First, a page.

For instance, NAH’s Emergency Medical Technology (EMT) Program gives students the cognitive, physical, and behavioral skills they need to be emergency responders and paramedics. Alternately, students who prefer the front lines of a hospital to the front lines of the streets might look into the Respiratory Therapy Program, where they learn how to treat acute and chronic respiratory dysfunction.

Similarly, those excited about providing basic patient care in a more structured setting, or who want to quickly start a career in nursing, might consider the Vocational Nursing program, an intensive, three-semester investment that can lead to jobs paying more than $45,000 per year, on average, in Texas.

An ongoing nursing shortage exists not only in Rio Grande Valley but nationwide. The Associate Degree Nursing Program is a rigorous, four-semester program that when successfully completed can qualify graduates to sit for the licensure examination and become registered nurses. The average income for registered nurses is $73,550 annually or an average of $36.00 per hour, according to the Bureau of Labor Statistics.

Occupational Therapy gives students the skills they need to work in both in- and out-patient settings, providing services with the ultimate goal of increasing the independence and daily functioning of patients in need.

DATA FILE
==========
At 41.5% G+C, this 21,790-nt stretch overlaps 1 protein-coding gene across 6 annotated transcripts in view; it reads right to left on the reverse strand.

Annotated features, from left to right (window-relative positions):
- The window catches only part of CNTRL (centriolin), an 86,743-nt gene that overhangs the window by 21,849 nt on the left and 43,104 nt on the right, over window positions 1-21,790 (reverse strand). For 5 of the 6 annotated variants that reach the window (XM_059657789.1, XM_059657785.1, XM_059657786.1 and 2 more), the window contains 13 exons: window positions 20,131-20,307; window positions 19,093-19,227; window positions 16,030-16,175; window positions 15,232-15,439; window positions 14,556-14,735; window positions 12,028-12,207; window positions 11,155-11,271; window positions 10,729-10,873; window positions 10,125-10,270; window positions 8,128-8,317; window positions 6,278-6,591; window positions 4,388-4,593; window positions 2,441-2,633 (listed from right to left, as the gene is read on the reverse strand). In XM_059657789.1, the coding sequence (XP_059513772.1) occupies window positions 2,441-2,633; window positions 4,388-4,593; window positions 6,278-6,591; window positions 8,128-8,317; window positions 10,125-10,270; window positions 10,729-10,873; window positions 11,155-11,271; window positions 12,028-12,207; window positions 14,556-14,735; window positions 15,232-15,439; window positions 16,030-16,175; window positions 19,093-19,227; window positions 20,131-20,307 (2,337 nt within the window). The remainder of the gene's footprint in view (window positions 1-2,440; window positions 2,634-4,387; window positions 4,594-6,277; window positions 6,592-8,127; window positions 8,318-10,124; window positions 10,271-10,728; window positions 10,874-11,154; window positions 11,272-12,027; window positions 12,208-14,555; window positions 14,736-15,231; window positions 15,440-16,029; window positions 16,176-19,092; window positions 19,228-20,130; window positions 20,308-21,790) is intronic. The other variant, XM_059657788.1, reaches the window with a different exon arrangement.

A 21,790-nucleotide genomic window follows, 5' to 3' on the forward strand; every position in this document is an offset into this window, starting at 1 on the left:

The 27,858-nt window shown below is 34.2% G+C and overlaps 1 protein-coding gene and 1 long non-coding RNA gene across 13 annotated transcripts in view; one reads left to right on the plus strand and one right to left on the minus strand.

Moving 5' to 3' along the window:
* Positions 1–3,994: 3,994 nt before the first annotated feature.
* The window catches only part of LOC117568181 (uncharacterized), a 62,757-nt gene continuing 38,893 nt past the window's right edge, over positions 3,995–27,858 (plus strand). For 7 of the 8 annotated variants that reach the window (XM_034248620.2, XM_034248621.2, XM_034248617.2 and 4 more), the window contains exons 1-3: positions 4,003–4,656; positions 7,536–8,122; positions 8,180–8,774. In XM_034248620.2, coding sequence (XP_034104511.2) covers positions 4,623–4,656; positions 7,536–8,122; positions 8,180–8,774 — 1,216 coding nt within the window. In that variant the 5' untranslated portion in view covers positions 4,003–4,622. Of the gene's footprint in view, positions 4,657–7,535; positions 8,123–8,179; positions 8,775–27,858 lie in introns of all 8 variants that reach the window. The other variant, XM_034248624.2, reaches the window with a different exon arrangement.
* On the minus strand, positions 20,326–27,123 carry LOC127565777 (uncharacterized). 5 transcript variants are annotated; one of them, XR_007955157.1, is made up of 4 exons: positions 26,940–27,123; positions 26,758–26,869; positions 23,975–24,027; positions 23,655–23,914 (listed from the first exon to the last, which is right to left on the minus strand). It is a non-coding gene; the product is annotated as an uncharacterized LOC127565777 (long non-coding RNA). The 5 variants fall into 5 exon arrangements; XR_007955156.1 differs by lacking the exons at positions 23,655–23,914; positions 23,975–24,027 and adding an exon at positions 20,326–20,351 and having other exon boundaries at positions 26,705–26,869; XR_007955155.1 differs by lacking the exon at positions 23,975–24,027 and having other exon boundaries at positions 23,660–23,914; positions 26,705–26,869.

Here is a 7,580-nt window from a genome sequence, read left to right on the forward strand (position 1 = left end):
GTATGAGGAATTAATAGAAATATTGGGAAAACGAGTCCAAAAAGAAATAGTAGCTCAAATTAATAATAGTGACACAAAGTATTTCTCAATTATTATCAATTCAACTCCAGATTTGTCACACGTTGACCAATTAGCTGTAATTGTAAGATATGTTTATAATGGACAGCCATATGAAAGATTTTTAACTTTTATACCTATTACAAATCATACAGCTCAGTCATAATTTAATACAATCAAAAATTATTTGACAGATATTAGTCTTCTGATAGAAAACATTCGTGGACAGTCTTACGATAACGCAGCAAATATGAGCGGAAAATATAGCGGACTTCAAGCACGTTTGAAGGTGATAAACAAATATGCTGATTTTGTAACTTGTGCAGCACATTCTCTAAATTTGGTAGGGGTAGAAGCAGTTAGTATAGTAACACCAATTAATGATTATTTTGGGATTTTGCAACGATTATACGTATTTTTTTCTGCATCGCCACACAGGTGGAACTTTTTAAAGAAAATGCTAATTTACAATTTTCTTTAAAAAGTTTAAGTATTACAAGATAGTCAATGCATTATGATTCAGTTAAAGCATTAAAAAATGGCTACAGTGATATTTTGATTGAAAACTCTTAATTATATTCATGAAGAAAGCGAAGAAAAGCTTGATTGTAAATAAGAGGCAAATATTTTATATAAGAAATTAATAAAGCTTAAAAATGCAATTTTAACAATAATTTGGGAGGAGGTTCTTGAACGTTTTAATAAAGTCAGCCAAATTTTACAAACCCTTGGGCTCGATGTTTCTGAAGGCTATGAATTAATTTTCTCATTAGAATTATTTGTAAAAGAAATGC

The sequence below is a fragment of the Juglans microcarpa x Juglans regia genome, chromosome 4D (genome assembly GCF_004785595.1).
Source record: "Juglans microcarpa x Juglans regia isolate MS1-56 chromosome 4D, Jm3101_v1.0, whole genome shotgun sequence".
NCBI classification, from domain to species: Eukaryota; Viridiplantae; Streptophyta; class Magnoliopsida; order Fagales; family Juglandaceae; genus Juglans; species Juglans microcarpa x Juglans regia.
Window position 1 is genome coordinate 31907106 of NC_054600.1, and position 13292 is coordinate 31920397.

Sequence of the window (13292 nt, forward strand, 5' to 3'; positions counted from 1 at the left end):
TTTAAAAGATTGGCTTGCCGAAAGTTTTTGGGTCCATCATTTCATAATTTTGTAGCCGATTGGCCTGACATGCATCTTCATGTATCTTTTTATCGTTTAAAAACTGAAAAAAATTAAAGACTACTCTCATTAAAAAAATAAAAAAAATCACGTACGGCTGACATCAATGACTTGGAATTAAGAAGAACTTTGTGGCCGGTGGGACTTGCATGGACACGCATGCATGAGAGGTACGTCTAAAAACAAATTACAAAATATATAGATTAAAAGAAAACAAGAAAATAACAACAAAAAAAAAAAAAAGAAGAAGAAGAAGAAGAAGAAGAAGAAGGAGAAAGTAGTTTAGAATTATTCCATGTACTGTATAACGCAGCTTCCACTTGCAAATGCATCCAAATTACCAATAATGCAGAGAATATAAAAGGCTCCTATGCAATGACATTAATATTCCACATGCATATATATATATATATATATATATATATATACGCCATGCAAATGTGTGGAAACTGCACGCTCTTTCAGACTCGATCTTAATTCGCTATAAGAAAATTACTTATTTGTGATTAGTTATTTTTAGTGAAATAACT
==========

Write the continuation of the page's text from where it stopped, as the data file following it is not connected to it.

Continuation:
NAH’s ability to prepare successful candidates is especially important considering the speed at which the need for health professionals is growing. According to the US Department of Labor, the healthcare profession is growing at a rate of 18 percent, more than double the rate of all other occupations. In Texas alone, 6 out of the 10 fastest growing occupations are healthcare-related.

In addition to preparing students for jobs that are in demand across the country, Peña is quick to point out their local impact, as well. “Before we established the Respiratory Therapy program, local hospitals had to go out-of-state to find qualified candidates. Not only is this expensive, but you end up with candidates that aren’t necessarily planning on staying here. Now, local hospitals come to us for candidates.”

This isn’t surprising when you consider that five out of NAH’s 12 programs have impressive, 100 percent licensure pass rates.

Recently, Peña watched 11 students secure jobs at the University Medical Center in Lubbock. “We have great placement rates and most of our students find jobs within months after graduating,” says Peña. “What was fun in this case was that they graduated on a Saturday and had those jobs by the following Monday!”

Like Peña, Garza is proud of what STC students are accomplishing and excited about what the future holds for the NAH division.

“Not only are these students finding jobs, they’re finding ‘head of household’-level jobs,” says Garza. “This is a win-win for everyone. Our students find jobs, local healthcare facilities get high-quality candidates, and the local economy gets another successful citizen.”

That’s a healthy result, not only for studentsbut for the South Texas communities of which STC is so proud to be a part.